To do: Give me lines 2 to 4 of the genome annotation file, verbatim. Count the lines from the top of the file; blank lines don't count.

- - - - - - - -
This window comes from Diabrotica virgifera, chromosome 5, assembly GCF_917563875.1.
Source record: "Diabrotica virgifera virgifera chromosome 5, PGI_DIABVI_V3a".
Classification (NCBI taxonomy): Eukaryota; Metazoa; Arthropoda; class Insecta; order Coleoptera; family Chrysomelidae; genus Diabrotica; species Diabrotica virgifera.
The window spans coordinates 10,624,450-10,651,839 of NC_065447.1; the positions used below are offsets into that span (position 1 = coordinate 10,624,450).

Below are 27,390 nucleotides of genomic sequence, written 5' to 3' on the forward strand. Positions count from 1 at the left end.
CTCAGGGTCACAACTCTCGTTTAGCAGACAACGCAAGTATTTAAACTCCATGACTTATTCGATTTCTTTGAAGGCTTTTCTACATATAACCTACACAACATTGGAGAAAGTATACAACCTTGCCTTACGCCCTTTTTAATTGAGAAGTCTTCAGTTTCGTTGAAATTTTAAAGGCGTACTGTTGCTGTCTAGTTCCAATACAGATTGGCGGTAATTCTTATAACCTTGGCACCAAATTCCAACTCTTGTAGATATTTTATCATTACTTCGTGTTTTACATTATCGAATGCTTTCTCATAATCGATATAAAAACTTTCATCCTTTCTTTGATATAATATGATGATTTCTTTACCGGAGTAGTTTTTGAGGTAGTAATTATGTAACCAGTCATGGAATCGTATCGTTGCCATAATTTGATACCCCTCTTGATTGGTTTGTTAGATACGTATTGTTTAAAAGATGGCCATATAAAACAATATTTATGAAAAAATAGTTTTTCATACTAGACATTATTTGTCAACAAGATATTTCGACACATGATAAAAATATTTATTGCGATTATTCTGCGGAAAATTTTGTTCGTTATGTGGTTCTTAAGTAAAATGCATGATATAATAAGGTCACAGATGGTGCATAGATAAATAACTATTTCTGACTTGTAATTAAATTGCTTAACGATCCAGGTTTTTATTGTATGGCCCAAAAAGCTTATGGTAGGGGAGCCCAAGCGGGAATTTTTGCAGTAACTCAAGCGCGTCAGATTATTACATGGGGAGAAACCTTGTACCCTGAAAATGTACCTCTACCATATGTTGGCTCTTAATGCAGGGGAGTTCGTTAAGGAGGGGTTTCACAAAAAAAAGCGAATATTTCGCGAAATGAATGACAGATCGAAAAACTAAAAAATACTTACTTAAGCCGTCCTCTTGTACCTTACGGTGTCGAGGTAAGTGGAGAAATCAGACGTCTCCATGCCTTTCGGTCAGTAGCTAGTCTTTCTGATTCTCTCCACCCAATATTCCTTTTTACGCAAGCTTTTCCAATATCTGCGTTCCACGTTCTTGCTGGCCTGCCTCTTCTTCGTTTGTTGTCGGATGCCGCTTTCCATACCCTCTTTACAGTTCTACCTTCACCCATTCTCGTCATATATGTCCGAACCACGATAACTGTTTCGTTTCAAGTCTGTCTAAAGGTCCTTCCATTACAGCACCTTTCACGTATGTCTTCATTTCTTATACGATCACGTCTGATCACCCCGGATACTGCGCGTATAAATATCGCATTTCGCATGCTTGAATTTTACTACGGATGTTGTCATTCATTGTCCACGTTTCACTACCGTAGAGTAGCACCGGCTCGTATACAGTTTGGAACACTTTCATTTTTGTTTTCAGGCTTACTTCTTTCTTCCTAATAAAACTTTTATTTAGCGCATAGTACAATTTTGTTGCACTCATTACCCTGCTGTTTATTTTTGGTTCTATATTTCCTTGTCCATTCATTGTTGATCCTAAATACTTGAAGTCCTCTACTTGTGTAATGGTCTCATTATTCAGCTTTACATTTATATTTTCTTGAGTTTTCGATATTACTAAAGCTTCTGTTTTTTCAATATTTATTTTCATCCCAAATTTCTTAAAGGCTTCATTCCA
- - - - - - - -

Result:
Source record: "Diabrotica virgifera virgifera chromosome 5, PGI_DIABVI_V3a".
Classification (NCBI taxonomy): Eukaryota; Metazoa; Arthropoda; class Insecta; order Coleoptera; family Chrysomelidae; genus Diabrotica; species Diabrotica virgifera.
The window spans coordinates 10,624,450-10,651,839 of NC_065447.1; the positions used below are offsets into that span (position 1 = coordinate 10,624,450).